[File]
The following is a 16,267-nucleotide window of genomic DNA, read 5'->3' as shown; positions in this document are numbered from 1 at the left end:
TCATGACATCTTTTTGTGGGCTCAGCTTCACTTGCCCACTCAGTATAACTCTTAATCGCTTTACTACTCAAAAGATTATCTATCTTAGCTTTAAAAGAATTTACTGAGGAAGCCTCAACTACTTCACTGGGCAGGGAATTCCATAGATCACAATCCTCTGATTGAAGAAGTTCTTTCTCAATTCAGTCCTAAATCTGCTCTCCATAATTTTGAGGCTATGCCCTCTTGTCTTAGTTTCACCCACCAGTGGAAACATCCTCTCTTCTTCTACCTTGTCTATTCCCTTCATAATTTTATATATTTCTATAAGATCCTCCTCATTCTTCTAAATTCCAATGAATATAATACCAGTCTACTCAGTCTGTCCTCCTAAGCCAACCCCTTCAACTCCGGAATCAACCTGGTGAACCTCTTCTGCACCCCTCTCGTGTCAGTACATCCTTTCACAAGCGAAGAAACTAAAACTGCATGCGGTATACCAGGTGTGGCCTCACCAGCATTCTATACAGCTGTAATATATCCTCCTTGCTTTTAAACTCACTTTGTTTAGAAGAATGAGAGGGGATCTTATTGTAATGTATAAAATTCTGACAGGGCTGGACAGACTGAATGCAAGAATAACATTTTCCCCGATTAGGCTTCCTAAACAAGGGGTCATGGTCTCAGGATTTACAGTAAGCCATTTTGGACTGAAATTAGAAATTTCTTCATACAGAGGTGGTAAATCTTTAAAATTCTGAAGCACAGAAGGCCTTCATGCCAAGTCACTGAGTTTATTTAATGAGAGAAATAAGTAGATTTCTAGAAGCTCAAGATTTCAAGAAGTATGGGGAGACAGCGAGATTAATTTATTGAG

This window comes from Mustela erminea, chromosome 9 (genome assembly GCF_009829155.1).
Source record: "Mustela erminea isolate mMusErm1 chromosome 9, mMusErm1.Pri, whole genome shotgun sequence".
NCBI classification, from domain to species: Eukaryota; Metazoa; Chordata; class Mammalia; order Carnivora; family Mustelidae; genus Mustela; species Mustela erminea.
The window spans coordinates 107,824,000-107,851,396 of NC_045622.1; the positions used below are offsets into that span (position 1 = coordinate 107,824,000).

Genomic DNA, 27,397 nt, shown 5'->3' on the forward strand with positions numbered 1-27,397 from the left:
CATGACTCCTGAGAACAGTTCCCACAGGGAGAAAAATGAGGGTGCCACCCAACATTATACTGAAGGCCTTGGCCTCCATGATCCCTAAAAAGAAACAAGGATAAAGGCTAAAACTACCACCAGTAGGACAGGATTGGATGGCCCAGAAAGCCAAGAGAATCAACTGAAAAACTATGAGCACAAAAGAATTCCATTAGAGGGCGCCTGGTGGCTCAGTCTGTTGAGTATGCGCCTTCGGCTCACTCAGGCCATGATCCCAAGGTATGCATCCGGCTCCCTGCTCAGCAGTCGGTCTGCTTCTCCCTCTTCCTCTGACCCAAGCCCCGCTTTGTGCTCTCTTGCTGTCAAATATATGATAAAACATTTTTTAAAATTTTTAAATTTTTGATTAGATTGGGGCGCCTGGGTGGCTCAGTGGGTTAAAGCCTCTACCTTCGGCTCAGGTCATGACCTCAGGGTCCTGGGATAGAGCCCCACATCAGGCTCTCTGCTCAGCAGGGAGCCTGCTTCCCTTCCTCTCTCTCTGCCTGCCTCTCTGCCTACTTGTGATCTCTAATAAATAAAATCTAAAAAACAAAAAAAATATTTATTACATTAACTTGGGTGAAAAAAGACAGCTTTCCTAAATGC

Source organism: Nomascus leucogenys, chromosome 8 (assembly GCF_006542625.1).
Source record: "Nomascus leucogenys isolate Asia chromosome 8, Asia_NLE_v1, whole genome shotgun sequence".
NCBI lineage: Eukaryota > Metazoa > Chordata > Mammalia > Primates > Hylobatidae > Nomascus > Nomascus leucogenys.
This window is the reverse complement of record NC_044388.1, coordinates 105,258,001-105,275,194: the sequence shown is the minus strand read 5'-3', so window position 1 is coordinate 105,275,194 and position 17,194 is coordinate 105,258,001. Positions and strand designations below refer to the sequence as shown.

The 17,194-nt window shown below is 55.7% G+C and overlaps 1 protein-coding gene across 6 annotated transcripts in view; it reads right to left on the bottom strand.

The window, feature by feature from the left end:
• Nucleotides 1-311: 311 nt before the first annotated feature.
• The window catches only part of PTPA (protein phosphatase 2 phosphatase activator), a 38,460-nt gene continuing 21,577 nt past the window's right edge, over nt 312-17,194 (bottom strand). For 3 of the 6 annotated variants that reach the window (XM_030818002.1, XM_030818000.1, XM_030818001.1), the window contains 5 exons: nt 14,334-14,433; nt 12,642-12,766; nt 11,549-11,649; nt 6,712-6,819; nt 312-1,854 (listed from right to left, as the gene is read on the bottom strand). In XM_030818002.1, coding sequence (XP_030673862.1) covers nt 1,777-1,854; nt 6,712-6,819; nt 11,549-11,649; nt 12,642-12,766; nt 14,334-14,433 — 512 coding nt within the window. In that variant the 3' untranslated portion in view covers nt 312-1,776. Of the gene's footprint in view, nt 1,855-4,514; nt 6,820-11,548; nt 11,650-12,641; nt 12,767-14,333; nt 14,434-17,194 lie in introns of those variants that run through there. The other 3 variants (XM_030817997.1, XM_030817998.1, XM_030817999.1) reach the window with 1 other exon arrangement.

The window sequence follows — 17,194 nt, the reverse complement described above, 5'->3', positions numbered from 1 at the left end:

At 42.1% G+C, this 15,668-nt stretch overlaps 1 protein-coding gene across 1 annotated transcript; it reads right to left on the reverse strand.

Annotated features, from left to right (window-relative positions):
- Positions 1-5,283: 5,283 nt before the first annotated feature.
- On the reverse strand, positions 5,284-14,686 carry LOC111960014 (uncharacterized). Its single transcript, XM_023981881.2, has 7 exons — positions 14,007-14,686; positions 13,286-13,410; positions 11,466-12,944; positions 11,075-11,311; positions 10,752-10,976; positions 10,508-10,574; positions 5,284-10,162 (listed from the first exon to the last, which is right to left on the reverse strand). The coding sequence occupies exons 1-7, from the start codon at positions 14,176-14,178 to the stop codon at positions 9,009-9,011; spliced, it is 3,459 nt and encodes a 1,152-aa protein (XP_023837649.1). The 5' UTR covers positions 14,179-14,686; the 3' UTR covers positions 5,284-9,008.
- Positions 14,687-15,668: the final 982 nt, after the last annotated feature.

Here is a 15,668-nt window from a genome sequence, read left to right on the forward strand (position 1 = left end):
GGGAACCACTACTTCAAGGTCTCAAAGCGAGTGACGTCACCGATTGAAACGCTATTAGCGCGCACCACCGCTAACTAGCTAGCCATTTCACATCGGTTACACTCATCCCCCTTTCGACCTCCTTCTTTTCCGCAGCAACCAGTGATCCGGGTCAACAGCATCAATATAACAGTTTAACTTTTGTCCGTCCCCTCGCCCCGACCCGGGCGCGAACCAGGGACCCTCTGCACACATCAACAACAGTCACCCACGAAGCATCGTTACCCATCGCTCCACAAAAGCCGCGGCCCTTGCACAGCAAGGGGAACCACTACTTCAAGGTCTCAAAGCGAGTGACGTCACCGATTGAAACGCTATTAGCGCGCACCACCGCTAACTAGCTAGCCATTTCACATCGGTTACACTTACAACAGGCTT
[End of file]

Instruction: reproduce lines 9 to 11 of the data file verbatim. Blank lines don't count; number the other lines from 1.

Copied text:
Source organism: Nomascus leucogenys, chromosome 8 (assembly GCF_006542625.1).
Source record: "Nomascus leucogenys isolate Asia chromosome 8, Asia_NLE_v1, whole genome shotgun sequence".
NCBI lineage: Eukaryota > Metazoa > Chordata > Mammalia > Primates > Hylobatidae > Nomascus > Nomascus leucogenys.